The New ADASS President, Glen Garrod, Director of Adult Social Services for Lincolnshire, has outlined the “opportunities” he sees in Adult Social Care for the next year, ahead of his taking over the chain of office at the organisation later on today.
Garrod, who succeeds Margaret Willcox in the role, will describe educating the public on the importance of social care and funding it as “the most essential task” for the sector ahead of the upcoming green paper this summer.
He will also argue that delivering individual, person-centred care is essential to support the ageing population at the ADASS Spring Seminar in Yarnfield, Staffordshire, saying: “Whether it’s the young adult with a profound disability or the grandparent with dementia, social care is there for us when we are at our most vulnerable. Helping the public to understand our contribution is perhaps our single most important task over the next year. They are the force for change to be reckoned with, the power to be harnessed.”
The preventative and essential role of social care is often less well understood by the public when compared to the NHS’ front-line services. Adult social care services face an overall £2 billion shortfall in their finances by 2020.
With the Government’s green paper and work concerning working age adults on social care due in coming months, ADASS has indicated that it will attempt to galvanise public opinion to ensure that the government can deliver a long-term funding proposal for social care.
Mr Garrod will argue for person-centred, individualised care as he opens his tenure: “Personalisation is our space, we cannot stagnate and watch other areas pass us by. There can be no excuses. This explosion of opportunities to expand personalisation is within our gift to reinforce and rejuvenate and it is essential that we deliver it.”
Comparing the ability of other sectors to harness technologies that can deliver individualised services, such as transport or finance, Mr Garrod will argue for a similar approach with social care: “We desperately need to see ‘creative disruption’ in social care, and in order to do that, we must encourage many more people to manage their care according to their own needs and desires.”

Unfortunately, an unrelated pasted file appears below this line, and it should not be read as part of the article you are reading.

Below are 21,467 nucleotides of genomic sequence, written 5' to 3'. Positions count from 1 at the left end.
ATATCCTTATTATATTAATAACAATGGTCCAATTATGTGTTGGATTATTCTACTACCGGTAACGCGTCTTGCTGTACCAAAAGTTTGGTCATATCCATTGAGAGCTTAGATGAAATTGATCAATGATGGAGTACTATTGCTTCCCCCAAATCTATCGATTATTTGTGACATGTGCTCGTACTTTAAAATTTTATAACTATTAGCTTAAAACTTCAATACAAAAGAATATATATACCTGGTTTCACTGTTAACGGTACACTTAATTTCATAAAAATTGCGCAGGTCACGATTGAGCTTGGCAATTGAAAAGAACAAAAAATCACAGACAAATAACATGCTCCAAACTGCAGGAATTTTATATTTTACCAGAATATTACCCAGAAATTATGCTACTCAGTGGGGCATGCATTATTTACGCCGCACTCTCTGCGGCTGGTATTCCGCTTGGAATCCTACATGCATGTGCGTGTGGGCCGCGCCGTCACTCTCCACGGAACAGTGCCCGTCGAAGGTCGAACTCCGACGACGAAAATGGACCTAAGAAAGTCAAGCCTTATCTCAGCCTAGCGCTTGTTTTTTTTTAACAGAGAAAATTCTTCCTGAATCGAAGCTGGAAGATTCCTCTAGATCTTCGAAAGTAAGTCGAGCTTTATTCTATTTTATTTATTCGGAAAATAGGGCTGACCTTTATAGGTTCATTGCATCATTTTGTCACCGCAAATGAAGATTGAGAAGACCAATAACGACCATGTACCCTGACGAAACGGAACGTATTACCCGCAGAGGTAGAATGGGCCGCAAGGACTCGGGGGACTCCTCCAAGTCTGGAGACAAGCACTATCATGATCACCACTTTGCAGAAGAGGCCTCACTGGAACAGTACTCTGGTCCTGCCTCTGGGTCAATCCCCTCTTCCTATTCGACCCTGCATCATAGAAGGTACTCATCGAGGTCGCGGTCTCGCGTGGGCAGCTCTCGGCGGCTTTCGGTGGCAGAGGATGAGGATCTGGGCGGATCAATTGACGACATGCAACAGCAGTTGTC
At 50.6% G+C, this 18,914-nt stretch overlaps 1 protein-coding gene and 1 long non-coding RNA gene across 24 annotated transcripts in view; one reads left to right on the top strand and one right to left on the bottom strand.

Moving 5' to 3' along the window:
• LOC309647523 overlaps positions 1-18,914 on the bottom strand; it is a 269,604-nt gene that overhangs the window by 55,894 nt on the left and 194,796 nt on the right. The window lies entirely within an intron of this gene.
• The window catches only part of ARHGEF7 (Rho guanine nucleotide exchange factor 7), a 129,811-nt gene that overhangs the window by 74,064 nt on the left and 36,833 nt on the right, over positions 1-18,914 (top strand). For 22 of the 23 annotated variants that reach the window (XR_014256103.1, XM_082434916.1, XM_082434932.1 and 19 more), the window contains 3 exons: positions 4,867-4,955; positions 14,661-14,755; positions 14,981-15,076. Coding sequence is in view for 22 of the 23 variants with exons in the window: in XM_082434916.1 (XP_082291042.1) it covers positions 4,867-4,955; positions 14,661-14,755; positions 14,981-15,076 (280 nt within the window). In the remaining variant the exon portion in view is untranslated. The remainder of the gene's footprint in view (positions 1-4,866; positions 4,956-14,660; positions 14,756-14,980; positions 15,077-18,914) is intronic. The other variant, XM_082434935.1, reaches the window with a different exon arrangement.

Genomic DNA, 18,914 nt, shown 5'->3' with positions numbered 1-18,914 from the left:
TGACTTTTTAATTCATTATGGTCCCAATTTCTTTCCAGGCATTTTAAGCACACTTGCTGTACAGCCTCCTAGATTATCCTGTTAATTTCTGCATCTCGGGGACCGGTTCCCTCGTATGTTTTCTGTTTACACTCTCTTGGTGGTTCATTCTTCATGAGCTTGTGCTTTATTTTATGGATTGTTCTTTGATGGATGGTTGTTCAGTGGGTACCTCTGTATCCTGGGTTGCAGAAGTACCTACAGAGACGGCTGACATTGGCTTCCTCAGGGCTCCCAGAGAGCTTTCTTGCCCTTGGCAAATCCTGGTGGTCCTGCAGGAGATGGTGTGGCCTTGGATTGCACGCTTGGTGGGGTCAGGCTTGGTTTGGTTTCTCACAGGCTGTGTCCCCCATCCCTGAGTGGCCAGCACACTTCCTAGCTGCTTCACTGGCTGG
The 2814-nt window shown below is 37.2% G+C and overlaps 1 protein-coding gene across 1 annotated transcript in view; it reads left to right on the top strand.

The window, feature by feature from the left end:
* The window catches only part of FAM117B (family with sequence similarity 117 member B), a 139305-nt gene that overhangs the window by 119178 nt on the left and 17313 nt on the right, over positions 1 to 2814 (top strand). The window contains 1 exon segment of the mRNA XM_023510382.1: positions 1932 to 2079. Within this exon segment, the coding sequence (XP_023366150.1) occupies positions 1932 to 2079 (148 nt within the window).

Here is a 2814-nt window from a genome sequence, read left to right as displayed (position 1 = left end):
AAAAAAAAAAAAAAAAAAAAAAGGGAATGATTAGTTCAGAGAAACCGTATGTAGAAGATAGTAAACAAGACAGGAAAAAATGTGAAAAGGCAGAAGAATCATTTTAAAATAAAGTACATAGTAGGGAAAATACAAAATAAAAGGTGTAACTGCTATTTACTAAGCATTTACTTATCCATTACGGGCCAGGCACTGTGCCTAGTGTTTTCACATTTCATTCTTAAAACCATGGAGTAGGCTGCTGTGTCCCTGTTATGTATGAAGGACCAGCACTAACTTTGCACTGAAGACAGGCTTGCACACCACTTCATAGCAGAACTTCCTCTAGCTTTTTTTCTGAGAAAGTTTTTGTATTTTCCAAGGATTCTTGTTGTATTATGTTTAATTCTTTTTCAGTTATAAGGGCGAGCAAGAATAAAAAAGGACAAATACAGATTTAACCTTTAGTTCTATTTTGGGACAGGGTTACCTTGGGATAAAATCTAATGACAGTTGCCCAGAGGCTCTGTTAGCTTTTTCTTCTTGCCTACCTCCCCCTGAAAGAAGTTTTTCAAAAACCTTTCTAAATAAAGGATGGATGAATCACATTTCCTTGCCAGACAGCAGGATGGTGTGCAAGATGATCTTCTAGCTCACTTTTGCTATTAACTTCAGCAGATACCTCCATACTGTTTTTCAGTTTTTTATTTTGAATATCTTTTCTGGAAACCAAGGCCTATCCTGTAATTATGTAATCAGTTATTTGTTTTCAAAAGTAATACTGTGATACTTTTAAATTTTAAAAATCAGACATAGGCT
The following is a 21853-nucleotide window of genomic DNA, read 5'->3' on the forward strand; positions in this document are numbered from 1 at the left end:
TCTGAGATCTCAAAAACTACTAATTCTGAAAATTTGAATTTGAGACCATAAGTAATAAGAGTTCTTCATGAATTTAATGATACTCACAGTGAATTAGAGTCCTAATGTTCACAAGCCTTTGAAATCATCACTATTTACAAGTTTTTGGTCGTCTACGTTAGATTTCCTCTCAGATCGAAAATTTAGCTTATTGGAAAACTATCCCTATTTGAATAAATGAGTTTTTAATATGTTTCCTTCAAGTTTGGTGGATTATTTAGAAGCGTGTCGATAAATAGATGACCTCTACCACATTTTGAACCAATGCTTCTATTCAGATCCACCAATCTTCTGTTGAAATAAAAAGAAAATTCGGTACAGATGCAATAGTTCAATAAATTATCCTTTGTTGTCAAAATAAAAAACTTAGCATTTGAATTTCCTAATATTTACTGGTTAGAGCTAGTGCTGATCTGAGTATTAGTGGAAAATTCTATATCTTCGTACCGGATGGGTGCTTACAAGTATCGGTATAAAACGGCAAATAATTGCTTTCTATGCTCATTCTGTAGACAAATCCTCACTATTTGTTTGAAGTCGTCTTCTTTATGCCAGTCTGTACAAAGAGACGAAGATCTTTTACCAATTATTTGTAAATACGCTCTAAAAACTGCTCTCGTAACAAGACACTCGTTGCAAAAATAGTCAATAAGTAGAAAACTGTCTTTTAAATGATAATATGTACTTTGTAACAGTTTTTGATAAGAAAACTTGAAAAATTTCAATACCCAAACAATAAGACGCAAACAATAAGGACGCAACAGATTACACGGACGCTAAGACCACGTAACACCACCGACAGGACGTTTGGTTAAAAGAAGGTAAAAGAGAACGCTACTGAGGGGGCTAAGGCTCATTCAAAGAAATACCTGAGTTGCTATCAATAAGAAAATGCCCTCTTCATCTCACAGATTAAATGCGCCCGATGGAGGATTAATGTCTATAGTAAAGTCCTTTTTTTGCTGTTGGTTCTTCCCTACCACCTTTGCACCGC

With this in mind, Mr Garrod, whose wife is a GP, will acknowledge that though there are opportunities for the NHS and social care to work together, the upcoming social care green paper must provide a long-term funding solution for social care as a discipline in itself.
He will say: “Any relationship, personal or professional, depends on differences being respected, working alongside one another, and recognising that sometimes disagreement is helpful. This “critical friend” relationship is one that ADASS will develop with the NHS over the course of my presidency.
Caroline Dineage MP, the Minister for Social Care, has welcomed Garrod’s appointment, saying that: “The social care sector, and the workforce that underpins it, fulfils an essential role in caring for society’s most vulnerable people. However, it’s clear that the system is facing unprecedented pressures as a result of our ageing population.
“I look forward to working closely with the new President of the Association of Directors of Social Services on our forthcoming Green Paper. This will set out vital reforms to support the social care workforce, find a sustainable financial footing and bring health and social care closer together to deliver the best quality of care into the future.”